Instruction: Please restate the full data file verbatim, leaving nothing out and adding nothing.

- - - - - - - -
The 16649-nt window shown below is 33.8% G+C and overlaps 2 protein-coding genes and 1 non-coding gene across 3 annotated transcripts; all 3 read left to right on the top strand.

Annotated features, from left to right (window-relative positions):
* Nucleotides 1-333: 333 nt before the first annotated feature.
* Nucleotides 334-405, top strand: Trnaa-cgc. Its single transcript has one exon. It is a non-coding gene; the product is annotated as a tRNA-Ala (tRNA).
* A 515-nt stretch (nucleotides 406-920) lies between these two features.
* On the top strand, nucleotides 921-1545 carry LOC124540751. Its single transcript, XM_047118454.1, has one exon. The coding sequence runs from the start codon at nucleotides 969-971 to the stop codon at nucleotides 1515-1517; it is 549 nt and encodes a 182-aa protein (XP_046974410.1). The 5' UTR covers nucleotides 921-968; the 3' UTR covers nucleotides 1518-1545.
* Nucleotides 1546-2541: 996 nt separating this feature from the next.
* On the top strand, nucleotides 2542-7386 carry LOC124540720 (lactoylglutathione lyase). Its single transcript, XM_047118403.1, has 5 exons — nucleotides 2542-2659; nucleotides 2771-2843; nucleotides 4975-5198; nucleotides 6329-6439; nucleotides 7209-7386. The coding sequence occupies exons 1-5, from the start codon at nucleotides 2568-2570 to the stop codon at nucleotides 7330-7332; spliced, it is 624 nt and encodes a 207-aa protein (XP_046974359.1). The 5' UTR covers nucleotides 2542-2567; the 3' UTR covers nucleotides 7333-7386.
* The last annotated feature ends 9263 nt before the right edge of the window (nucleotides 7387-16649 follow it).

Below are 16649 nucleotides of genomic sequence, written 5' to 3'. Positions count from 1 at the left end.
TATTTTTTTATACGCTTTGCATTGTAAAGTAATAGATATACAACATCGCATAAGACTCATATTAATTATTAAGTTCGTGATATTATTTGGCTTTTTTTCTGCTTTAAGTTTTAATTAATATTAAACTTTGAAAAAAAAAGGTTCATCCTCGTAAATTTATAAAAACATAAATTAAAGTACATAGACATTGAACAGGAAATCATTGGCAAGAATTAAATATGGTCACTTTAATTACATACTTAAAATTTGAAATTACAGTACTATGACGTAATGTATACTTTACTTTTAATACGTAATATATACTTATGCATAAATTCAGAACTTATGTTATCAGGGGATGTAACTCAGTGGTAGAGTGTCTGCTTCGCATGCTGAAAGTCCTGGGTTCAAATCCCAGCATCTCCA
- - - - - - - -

The 16649-nt window shown below is 33.8% G+C and overlaps 2 protein-coding genes and 1 non-coding gene across 3 annotated transcripts; all 3 read left to right on the top strand.

Annotated features, from left to right (window-relative positions):
* Nucleotides 1-333: 333 nt before the first annotated feature.
* Nucleotides 334-405, top strand: Trnaa-cgc. Its single transcript has one exon. It is a non-coding gene; the product is annotated as a tRNA-Ala (tRNA).
* A 515-nt stretch (nucleotides 406-920) lies between these two features.
* On the top strand, nucleotides 921-1545 carry LOC124540751. Its single transcript, XM_047118454.1, has one exon. The coding sequence runs from the start codon at nucleotides 969-971 to the stop codon at nucleotides 1515-1517; it is 549 nt and encodes a 182-aa protein (XP_046974410.1). The 5' UTR covers nucleotides 921-968; the 3' UTR covers nucleotides 1518-1545.
* Nucleotides 1546-2541: 996 nt separating this feature from the next.
* On the top strand, nucleotides 2542-7386 carry LOC124540720 (lactoylglutathione lyase). Its single transcript, XM_047118403.1, has 5 exons — nucleotides 2542-2659; nucleotides 2771-2843; nucleotides 4975-5198; nucleotides 6329-6439; nucleotides 7209-7386. The coding sequence occupies exons 1-5, from the start codon at nucleotides 2568-2570 to the stop codon at nucleotides 7330-7332; spliced, it is 624 nt and encodes a 207-aa protein (XP_046974359.1). The 5' UTR covers nucleotides 2542-2567; the 3' UTR covers nucleotides 7333-7386.
* The last annotated feature ends 9263 nt before the right edge of the window (nucleotides 7387-16649 follow it).

Below are 16649 nucleotides of genomic sequence, written 5' to 3'. Positions count from 1 at the left end.
TATTTTTTTATACGCTTTGCATTGTAAAGTAATAGATATACAACATCGCATAAGACTCATATTAATTATTAAGTTCGTGATATTATTTGGCTTTTTTTCTGCTTTAAGTTTTAATTAATATTAAACTTTGAAAAAAAAAGGTTCATCCTCGTAAATTTATAAAAACATAAATTAAAGTACATAGACATTGAACAGGAAATCATTGGCAAGAATTAAATATGGTCACTTTAATTACATACTTAAAATTTGAAATTACAGTACTATGACGTAATGTATACTTTACTTTTAATACGTAATATATACTTATGCATAAATTCAGAACTTATGTTATCAGGGGATGTAACTCAGTGGTAGAGTGTCTGCTTCGCATGCTGAAAGTCCTGGGTTCAAATCCCAGCATCTCCA